Much more of the Knicks success was due to their second round pick in 1964: Willis Reed. In addition to Russell the 1967 draft saw Walt Frazier come with the fifth pick and Phil Jackson selected in the second round. These players (along with Russell) formed the backbone of the 1970 Championship team.
1983-84 Houston Rockets: Ralph Sampson, Hakeem Olajuwon
The most successful example on our list is now here. While Sampson won Rookie of the Year and was already a four-time All-Star before injuries caused a trade and wrecked his career, it was Olajuwon who brought the team two titles in the mid-90s and won an MVP and two Defensive Player of the Year awards on his way to the Hall of Fame.
In 1986, while both Sampson and Olajuwon were still in Houston, they dethroned the Lakers as Western Conference Champions and lost to the famous 1985-86 Celtics in the finals in six games. 1994 saw Olajuwon win MVP, Defensive POY, and Finals MVP while the Rockets won their first ever title over the Knicks. The following year they defended their crown against the Magic. Which, speaking of…
1992-93 Orlando Magic: Shaquille O’Neal, Chris Webber
The Magic made the 1995 Finals on the back of the two players they wound up with from the 92 and 93 drafts. In 1993 they made Chris Webber the first pick before immediately trading him for Penny Hardaway (the third pick) and three more picks. Webber would make five All-Star teams of his own, but it’s hard to argue with the immediate results Orlando saw.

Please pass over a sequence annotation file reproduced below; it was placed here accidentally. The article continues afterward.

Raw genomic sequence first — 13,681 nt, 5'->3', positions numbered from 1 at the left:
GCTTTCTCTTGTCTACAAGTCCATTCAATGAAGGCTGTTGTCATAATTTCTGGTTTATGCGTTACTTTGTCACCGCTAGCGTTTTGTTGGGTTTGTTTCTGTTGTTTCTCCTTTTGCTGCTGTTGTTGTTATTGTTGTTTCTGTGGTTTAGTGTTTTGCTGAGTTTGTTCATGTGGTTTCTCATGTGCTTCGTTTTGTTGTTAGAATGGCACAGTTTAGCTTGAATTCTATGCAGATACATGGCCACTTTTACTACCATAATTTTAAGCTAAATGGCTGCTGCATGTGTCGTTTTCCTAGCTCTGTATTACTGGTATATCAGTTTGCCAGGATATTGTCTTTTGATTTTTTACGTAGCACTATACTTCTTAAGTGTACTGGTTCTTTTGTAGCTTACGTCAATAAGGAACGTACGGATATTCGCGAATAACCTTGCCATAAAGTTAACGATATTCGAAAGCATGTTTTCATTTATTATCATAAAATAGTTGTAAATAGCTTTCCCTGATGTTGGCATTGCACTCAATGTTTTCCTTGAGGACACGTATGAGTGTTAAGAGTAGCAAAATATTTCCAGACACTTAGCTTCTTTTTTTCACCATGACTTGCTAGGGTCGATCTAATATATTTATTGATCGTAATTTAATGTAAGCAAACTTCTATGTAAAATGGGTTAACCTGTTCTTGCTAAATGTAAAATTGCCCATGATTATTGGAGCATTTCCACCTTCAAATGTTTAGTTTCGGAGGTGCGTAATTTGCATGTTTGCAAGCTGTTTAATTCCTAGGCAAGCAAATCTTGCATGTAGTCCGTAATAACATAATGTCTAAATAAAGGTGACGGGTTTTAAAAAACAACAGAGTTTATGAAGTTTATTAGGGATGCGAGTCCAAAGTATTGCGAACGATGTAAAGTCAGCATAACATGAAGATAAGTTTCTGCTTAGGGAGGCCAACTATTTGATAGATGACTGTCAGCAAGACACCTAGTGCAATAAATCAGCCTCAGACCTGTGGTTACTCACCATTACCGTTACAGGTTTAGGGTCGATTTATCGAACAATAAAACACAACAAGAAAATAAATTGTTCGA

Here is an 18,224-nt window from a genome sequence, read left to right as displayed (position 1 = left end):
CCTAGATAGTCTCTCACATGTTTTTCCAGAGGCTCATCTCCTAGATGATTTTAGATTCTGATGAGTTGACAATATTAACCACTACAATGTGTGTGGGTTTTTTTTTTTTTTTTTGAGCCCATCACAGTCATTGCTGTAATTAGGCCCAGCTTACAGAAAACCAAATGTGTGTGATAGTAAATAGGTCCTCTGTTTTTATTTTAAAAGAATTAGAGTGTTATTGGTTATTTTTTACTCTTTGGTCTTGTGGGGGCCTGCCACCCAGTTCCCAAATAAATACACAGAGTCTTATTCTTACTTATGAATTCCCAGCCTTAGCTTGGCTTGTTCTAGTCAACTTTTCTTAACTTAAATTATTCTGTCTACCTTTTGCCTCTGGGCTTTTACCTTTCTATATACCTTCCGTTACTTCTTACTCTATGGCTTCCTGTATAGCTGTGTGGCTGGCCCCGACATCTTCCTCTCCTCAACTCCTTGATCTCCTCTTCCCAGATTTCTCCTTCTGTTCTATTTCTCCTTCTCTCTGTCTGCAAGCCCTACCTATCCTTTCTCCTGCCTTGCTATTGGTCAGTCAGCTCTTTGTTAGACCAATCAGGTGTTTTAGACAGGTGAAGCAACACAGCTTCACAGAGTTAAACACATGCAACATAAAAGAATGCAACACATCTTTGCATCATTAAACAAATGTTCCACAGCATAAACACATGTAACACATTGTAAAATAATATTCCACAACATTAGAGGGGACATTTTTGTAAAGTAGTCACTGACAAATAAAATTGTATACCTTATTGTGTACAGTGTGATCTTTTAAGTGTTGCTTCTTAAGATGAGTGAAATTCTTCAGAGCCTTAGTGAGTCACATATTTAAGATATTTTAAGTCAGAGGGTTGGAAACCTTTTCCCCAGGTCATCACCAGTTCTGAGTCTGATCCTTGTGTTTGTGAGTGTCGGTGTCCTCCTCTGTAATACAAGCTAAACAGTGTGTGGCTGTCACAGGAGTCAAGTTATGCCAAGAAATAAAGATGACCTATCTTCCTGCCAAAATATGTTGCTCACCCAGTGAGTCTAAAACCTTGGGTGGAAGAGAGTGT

Michael Jordan’s resurgent Bulls owned the East after 1995, and when O’Neal left for the Lakers where he would win three titles (and one more in Miami) and an MVP (and three finals MVPs) on his way to the Hall of Fame the Magic were left to Hardaway, who struggled through injuries, but still managed to make the All Star game five times.
2013-14 Cleveland Cavaliers: Anthony Bennett, Andrew Wiggins
The most recent occurrence on this list is the weirdest as well. Neither player is a Cleveland Cavalier, and Bennett is already out of the league, but Cleveland has made three straight finals appearances and won one title since selecting these players. Obviously, it’s due to the selections coinciding with Lebron James’ decision to return home. Their 2011 first overall pick, Kyrie Irving, has helped as well.
Once Wiggins was drafted, he and Bennett were traded to the Timberwolves in the deal that saw Kevin Love join the Cavaliers. The Sixers were part of the three-team deal and sent Thaddeus Young to Minnesota. They obtained the draft pick that became Timothé Luwawu-Cabarrot. Unlike Bennett, Wiggins has been a success. He won Rookie of the Year and has improved his scoring each year — to 23.4 points per game in 2016. But his personal success pales in comparison to the Cavaliers achievements since picking him in the draft: three fifty win seasons and three finals appearances in three years.
There you have it. Let’s hope the Sixers’ experience with Ben Simmons and Fultz is a little more Houston Rockets, a little less Providence Steamrollers.